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Establishing the Function of Novel MicroRNAs Associated with Resistance and Relapse in Pediatric AML

Institution: 
Fred Hutchinson Cancer Research Center
Researcher(s): 
Vivian Oehler, MD & Soheil Meshinchi, MD/PhD
Grant Type: 
Innovation Grants
Year Awarded: 
2017
Type of Childhood Cancer: 
Acute Myelogenous Leukemia (AML)
Project Description: 

Background
Acute myeloid leukemia (AML) is a highly lethal cancer. Although survival rates have improved over the last decades, about half of children and young adults with AML don't respond to therapy or relapse even after the most intensive available treatment. More effective therapies are urgently needed. In the Therapeutically Applicable Research To Generate Effective Treatments (TARGET) project we have applied the first and most comprehensive approach to identify the molecular alterations that contribute to therapy resistance and relapse in pediatric patients. Our overarching goal is to advance new diagnostics and novel individualized treatments that will improve patient outcomes. MicroRNAs (miRNAs) are small molecules that negatively regulate specific gene expression. Our TARGET discovery studies showed that miRNAs can be used as diagnostic biomarkers to identify patients for whom standard chemotherapy is likely to fail and have identified miRNAs that contribute to relapse or failure to respond to chemotherapy. Among this group, we have discovered miRNAs that have never been described before. It will be important to learn how these “novel” miRNAs promote leukemia evolution and therapy resistance.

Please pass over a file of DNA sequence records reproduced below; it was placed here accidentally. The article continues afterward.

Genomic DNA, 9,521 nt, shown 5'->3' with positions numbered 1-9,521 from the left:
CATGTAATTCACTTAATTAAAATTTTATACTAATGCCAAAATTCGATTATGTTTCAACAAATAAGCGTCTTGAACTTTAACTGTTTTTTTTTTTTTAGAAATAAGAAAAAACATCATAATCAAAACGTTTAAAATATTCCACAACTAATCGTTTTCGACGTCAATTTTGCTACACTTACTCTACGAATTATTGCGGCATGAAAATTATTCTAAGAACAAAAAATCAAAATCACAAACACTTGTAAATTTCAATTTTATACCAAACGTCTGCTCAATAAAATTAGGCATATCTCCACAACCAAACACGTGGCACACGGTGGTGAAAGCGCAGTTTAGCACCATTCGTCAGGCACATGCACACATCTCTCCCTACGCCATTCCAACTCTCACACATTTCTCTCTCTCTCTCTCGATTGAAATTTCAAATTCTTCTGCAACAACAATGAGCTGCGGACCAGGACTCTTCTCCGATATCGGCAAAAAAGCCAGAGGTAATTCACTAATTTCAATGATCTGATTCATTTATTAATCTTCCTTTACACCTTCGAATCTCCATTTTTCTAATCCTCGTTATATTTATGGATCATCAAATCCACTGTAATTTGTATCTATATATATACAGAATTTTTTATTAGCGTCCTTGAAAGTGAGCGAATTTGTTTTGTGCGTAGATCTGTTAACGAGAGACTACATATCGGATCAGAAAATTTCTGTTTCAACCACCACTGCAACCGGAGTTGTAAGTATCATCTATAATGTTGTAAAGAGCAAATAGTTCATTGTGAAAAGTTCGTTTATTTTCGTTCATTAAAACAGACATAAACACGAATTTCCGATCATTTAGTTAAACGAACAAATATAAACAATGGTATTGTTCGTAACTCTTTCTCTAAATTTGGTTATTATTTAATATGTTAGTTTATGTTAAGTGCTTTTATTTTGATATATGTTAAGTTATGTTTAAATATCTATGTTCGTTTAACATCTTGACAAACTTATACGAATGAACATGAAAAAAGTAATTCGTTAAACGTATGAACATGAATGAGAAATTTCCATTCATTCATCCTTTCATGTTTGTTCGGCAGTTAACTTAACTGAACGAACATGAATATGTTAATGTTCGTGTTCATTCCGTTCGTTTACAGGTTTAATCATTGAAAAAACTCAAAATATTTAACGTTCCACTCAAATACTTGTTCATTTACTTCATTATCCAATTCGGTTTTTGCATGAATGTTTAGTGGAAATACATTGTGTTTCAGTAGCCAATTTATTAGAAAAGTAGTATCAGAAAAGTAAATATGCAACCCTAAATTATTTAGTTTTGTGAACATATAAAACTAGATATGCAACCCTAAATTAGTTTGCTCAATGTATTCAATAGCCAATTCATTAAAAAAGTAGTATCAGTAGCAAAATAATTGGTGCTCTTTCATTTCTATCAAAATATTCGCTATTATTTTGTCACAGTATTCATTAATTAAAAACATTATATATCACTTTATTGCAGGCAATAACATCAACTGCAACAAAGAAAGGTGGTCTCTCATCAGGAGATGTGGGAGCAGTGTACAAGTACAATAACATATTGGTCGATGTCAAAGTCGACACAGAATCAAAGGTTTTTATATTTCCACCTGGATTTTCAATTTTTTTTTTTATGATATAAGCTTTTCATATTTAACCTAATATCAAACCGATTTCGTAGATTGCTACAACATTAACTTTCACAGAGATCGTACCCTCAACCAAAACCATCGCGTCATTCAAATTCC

Project Goal
Our studies are designed to examine the molecular processes through which these novel miRNAs act and establish which drugs can reverse these leukemia-supportive effects. We will also examine, in a group of 900 patients, if novel miRNA expression prior to therapy identifies patients at high risk for treatment failure. Our proposed studies will improve the identification of patients who will benefit from alternative treatment strategies, identify new therapeutic targets and advance promising interventions.